Lions and Cubs - Part 2

In Part 1 of Lions and Cubs, I talked about how leaders shouldn't treat their experienced resources the way a pride treats their mature males. In a lion's pride, when a male is on the cusp of maturity it's outed from the pride and forced to find it's own way. This is not the way you want to treat your highly valuable, highly experienced team members. Today I want to look at the way a lion, just taking over a pride, deals with the existing male cubs and, again, how this is a poor path for a leader, especially a new leader, to follow.

The male head of a pride keeps his place for around 5 years until he's pushed out by a younger male
(probably with an MBA). The new male then kills any male cubs, for a couple of reasons. One, he doesn't want the competition and two, female lions won't be fertile until their cubs reach maturity. Do the math - if you take over a pride, and you're only going to get to run it for about 5 years, and you have to wait 2 years before the females are ready to produce your offspring, you're only going to get one good push at getting your genes out there. While this may seem cruel, getting rid of the cubs doubles and maybe triples the number of offspring you'll leave behind.

That's the logic of a new male taking over a pride. But what about a new manager taking over a team? This isn't an uncommon occurrence - managers get moved around to new teams. They get promoted. They get re-org'd. They get RIF'd. They get hired. It’s inevitable. At some point in your leadership journey, you’ll be the one taking over a new team.

Obviously, when this happens to you, don't kill off all of the junior team members that the previous manager hired. But in the chaotic and rushed days that follow you taking over a new team, the resources with the least amount of experience may seem like those with the least value to add as you try and get your legs under you. While you’re trying to figure out where your team fits in the larger organization, where you fit into your bosses arm of the org chart and sometimes exactly what it is that your new team even does, it makes sense that the long time resources and those with the most experience will be the ones with the greatest value in helping you get on top of things.


Not entirely. While it’s true that the “old timers” on the team might be able to get a new manager up to speed quickly on the status quo, it doesn’t mean that the less experienced resources can’t help, too. In fact, they may hold the keys to the knowledge needed to take a good team and make them great. Their lack of experience can become one of your greatest assets.

To begin with, remember that they have recently walked in a version of your shoes. They, too, had to figure out what your team does, and where they fit in. They may have documented things they were told that aren’t in the employee manual, or are different in real life than they are on the oft referenced but rarely updated company intranet. Asking your “cubs” if they have answers to company questions won’t make you seem weak. It will show that you’re human and occasionally need questions answered, too. This opens the door for your team to come to you with their own questions later on.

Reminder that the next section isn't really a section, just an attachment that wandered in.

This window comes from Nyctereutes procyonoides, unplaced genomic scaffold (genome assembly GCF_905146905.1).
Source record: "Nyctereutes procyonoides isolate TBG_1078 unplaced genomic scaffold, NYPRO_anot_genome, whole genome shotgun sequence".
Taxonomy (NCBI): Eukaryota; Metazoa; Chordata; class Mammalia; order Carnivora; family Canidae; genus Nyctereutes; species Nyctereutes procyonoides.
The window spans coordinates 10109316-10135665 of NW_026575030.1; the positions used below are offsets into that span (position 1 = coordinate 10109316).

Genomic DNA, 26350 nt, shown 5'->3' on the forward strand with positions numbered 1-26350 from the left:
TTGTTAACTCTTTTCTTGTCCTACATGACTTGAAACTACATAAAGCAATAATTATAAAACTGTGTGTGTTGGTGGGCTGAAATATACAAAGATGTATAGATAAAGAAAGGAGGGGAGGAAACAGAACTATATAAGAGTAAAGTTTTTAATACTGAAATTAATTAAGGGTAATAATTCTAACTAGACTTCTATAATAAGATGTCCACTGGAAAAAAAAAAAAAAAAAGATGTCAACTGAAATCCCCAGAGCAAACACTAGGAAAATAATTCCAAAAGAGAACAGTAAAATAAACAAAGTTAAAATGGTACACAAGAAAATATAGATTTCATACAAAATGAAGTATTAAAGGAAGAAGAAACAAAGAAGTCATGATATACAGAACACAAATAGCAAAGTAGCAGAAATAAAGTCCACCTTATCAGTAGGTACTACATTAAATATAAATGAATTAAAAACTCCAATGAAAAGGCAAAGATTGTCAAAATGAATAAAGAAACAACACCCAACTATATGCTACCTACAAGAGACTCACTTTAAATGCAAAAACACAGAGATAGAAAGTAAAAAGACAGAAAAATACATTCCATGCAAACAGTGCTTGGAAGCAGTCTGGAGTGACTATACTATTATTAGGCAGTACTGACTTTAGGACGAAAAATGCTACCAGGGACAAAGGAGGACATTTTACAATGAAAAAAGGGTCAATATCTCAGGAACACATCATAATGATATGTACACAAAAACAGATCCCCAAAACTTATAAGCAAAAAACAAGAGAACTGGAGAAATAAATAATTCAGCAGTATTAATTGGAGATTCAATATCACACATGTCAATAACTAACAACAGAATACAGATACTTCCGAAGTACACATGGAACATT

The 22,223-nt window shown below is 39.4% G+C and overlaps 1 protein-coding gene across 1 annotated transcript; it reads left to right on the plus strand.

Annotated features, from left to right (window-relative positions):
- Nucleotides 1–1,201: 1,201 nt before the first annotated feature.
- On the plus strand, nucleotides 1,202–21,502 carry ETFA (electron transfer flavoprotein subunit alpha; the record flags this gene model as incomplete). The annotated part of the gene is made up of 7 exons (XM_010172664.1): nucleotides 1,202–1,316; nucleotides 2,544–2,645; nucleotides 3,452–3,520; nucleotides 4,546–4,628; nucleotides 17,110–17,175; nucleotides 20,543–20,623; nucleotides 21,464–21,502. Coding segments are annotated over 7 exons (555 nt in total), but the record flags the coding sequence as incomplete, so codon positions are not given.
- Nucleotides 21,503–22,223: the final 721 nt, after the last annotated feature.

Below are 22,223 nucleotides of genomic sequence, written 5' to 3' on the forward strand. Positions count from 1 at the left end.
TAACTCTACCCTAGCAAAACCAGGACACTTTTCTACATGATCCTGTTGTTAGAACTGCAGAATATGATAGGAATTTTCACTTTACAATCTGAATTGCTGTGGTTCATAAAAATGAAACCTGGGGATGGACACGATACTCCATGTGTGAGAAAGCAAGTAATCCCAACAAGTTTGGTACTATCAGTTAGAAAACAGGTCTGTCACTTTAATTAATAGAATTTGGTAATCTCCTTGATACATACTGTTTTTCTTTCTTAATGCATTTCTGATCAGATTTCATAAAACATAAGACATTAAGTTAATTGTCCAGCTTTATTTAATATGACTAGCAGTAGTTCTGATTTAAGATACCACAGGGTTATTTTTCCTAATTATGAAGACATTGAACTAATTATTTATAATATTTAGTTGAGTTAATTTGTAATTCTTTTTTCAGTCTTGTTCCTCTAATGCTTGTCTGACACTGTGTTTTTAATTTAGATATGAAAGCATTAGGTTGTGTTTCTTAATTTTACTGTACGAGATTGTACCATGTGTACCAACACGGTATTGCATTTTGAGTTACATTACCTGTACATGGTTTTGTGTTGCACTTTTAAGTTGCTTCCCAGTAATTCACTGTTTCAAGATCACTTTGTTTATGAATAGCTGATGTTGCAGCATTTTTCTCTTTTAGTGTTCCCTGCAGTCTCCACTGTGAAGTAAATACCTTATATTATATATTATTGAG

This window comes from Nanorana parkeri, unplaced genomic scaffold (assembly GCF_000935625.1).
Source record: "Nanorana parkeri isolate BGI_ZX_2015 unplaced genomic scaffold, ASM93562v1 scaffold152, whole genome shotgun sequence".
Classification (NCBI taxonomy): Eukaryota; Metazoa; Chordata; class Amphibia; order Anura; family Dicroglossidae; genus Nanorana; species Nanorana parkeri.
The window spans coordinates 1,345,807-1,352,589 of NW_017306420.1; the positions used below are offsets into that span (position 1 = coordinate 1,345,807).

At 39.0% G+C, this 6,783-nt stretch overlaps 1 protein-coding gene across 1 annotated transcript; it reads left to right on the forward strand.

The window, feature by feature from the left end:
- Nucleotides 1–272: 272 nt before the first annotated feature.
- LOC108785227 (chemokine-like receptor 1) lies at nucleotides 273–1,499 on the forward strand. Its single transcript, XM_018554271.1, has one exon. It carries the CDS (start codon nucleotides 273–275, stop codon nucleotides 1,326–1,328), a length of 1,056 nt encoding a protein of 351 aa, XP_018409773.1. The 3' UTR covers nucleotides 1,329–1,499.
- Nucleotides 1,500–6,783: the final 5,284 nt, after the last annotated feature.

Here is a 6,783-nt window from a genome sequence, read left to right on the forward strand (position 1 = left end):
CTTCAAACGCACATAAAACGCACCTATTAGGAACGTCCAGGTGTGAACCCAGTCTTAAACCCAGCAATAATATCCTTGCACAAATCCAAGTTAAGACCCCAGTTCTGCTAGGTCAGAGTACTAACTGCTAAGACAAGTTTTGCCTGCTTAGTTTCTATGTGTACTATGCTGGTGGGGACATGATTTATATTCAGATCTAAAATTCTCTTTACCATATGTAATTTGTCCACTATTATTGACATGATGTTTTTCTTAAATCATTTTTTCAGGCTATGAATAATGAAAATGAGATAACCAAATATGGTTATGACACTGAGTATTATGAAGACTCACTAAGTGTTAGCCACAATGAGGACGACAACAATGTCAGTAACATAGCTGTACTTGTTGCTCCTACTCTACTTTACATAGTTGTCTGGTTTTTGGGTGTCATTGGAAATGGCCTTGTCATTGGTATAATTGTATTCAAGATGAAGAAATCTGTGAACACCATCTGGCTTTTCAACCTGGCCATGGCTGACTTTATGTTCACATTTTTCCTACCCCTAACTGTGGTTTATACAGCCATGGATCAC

Your junior team members are also less likely to ignore the dead body in the room. We’ll talk more about this principle in a later post, but for now here’s the short version - imagine there is a dead body in the middle of the room. At first, everyone is freaking out and talking about what to do with it, how to get rid of it. But eventually they just walk around it. They get so used to it being there, they no longer even notice it.

Bad process, bad code and inefficient methods are the dead body in the room. Your experienced resources have learned to deal with them. They consciously avoid these problems, or have developed work-arounds and unconsciously ignore the issues. But the newer folks? They are still freaking out about the dead body. They know it’s there, they can’t ignore it and DEAR GOD WON’T SOMEONE DO SOMETHING ABOUT IT!

That’s where you, their new manager, comes in. They hope you’ll see it, too. Spend the time talking to them and out right ask them if there are things the team does that just doesn’t make sense. Is there a code deployment process that’s out of date? Technical debt that, once completed, would save the team hours a week? A hole in the overall team’s knowledge? Your juniors are more likely to have noted these things, and are less likely to tell you “but that’s the way we’ve always done it”. By engaging the entire team in advising you on what works and what doesn’t, you’ll get a holistic picture of the work that needs to be done to rev the team up and meet their full potential.

There is a second benefit here, too. By directly asking your junior team members for their thoughts, you create trust. That makes it easier for your team to come to you later with issues and instills in them the understanding you really are there to help make the team better, not just push projects through as quickly as possible.

New or old, each member of your team will have a perspective on how the team operates and what is holding them back. Collectively these points of view will help you push your new team through their road blocks to being a productive and happy group.


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